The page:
|Número de publicación||US6740441 B2|
|Tipo de publicación||Concesión|
|Número de solicitud||US 10/323,136|
|Fecha de publicación||25 May 2004|
|Fecha de presentación||18 Dic 2002|
|Fecha de prioridad||18 Dic 2001|
|También publicado como||CA2468666A1, CA2468666C, EP1456900A1, EP1456900A4, US20030170544, WO2003052858A1|
|Número de publicación||10323136, 323136, US 6740441 B2, US 6740441B2, US-B2-6740441, US6740441 B2, US6740441B2|
|Inventores||Craig P. Jacobson, Steven J. Visco, Lutgard C. DeJonghe|
|Cesionario original||The Regents Of The University Of California|
|Exportar cita||BiBTeX, EndNote, RefMan|
|Citas de patentes (54), Otras citas (14), Citada por (17), Clasificaciones (29), Eventos legales (5)|
|Enlaces externos: USPTO, Cesión de USPTO, Espacenet|
This applications claims priority to U.S. Ser. No. 60/343,330, filed Dec. 18, 2001, the contents which are hereby incorporated by reference in its entirety for all purposes.
This invention was made with government support under Grant (Contract) No. DE-AC03-76F00098 awarded by The United States Department of Energy. The government has certain rights to this invention.
The present invention relates generally to the field of solid state electrochemical devices, and more particularly to cell to cell interconnects used therein. Interconnects of the prior art are typically made of metal or metal alloys or of an oxide such as doped lanthanum chromite and are typically about 0.2 mm thick. Interconnects may also serve as current collectors for solid state electrochemical devices.
Current collectors for solid state electrochemical devices have been described in the prior art, for example in Hatchwell et al., J. Power Sources, 70 (1998) 85-90, the contents of which are hereby incorporated by reference in their entirety.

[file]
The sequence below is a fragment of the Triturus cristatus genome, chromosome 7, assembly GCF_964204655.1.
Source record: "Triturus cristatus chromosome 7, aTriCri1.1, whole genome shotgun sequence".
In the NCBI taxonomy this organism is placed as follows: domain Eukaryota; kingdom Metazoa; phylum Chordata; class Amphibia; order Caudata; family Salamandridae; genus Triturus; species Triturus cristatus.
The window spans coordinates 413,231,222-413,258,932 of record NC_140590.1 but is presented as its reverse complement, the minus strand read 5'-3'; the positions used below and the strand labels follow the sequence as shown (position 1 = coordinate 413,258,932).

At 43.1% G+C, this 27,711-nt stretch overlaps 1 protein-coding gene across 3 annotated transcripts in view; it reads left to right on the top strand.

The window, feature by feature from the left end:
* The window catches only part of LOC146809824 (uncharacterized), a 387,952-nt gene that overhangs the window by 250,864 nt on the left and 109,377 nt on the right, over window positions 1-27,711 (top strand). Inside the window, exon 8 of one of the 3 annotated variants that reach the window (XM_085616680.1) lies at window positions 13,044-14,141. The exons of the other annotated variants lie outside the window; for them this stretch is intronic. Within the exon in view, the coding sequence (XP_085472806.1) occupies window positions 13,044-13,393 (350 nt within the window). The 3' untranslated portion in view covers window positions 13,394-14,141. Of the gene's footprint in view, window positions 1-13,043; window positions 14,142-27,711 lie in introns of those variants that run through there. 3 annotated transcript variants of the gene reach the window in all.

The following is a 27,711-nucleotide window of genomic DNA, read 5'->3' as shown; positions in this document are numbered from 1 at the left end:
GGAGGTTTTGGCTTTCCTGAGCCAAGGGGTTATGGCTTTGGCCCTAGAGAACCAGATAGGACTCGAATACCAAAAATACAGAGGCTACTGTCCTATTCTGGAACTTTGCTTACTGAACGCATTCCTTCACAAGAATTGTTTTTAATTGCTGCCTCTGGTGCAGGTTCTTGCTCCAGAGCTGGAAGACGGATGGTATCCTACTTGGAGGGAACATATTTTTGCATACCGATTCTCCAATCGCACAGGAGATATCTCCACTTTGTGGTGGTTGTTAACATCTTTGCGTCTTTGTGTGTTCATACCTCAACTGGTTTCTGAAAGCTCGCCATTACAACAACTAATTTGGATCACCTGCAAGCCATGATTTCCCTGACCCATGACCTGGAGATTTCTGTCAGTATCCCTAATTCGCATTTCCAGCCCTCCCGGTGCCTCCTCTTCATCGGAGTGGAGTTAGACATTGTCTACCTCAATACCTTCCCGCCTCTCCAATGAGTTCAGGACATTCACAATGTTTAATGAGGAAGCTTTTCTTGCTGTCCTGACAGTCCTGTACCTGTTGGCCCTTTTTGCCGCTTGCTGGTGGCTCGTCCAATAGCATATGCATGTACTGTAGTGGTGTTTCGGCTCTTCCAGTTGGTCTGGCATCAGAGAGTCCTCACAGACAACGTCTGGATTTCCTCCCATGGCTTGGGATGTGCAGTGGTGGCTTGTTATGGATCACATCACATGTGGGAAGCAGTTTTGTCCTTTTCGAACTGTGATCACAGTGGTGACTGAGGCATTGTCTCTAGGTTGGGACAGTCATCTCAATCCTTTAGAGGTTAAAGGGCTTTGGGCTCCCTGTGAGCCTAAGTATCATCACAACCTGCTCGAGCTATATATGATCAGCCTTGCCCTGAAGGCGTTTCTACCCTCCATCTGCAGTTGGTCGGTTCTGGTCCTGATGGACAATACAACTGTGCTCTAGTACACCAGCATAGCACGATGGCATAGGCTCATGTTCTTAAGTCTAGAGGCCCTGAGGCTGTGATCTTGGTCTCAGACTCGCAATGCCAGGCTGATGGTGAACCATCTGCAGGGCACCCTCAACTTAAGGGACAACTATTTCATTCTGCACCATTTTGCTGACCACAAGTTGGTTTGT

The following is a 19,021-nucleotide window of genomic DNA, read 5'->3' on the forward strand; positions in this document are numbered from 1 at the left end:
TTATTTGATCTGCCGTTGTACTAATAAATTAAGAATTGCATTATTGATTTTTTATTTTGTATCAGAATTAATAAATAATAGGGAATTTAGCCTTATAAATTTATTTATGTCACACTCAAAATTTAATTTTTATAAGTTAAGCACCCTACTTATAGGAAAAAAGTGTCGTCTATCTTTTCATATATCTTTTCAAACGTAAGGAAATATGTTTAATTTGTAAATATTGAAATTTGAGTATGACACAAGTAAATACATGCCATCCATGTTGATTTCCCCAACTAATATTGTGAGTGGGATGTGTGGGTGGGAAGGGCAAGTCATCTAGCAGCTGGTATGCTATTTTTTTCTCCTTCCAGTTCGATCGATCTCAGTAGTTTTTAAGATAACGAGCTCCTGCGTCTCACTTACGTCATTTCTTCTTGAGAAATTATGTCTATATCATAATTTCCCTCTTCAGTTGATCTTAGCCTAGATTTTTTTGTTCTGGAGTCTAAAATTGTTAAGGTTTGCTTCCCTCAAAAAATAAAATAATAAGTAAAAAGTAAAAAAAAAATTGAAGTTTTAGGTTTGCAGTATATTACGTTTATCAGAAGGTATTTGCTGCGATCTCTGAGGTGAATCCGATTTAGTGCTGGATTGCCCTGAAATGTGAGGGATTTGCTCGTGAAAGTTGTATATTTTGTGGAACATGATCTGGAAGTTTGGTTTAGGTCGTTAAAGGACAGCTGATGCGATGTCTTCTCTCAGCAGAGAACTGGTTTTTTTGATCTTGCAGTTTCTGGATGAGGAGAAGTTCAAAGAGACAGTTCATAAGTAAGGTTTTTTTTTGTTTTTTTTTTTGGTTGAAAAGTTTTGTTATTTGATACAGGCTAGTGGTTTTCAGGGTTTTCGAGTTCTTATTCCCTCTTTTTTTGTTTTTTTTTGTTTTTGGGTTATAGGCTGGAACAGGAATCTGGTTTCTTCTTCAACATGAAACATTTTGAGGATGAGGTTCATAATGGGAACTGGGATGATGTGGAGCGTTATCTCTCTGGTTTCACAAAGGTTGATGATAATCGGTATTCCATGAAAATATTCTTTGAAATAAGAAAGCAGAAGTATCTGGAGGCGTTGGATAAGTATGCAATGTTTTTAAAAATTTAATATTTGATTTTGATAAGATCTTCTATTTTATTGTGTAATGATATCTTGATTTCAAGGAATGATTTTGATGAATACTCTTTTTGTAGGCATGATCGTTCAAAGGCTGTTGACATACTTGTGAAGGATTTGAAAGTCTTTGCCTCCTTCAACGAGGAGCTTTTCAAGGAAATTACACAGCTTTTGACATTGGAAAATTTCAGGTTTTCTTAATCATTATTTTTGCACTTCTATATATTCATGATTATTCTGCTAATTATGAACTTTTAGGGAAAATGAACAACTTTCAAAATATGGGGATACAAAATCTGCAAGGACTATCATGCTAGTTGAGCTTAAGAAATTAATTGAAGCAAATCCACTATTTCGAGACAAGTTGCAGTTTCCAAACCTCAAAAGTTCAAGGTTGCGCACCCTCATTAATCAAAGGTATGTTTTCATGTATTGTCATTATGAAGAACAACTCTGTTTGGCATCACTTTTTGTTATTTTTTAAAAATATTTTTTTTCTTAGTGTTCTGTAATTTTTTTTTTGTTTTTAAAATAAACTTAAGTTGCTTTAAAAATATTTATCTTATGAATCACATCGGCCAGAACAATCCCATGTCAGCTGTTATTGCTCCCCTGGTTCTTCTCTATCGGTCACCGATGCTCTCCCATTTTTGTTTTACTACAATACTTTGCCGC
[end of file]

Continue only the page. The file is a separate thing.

Solid state electrochemical devices are often used as cells and include two porous electrodes, the anode and the cathode, and a dense solid electrolyte and/or membrane which separates the electrodes. For the purposes of this application, unless otherwise explicit or clear from the context in which it is used, the term “electrolyte” should be understood to include solid oxide membranes used in electrochemical devices, whether or not potential is applied or developed across them during operation of the device. In many implementations, such as in fuel cells and oxygen and syn gas generators, the solid membrane is an electrolyte composed of a material capable of conducting ionic species, such as oxygen ions, or hydrogen ions, yet has a low electronic conductivity. In other implementations, such as gas separation devices, the solid membrane is composed of a mixed ionic electronic conducting material (“MIEC”). In each case, the electrolyte/membrane must be dense and pinhole free (“gas-tight”) to prevent mixing of the electrochemical reactants. In all of these devices a lower total internal resistance of the cell improves performance.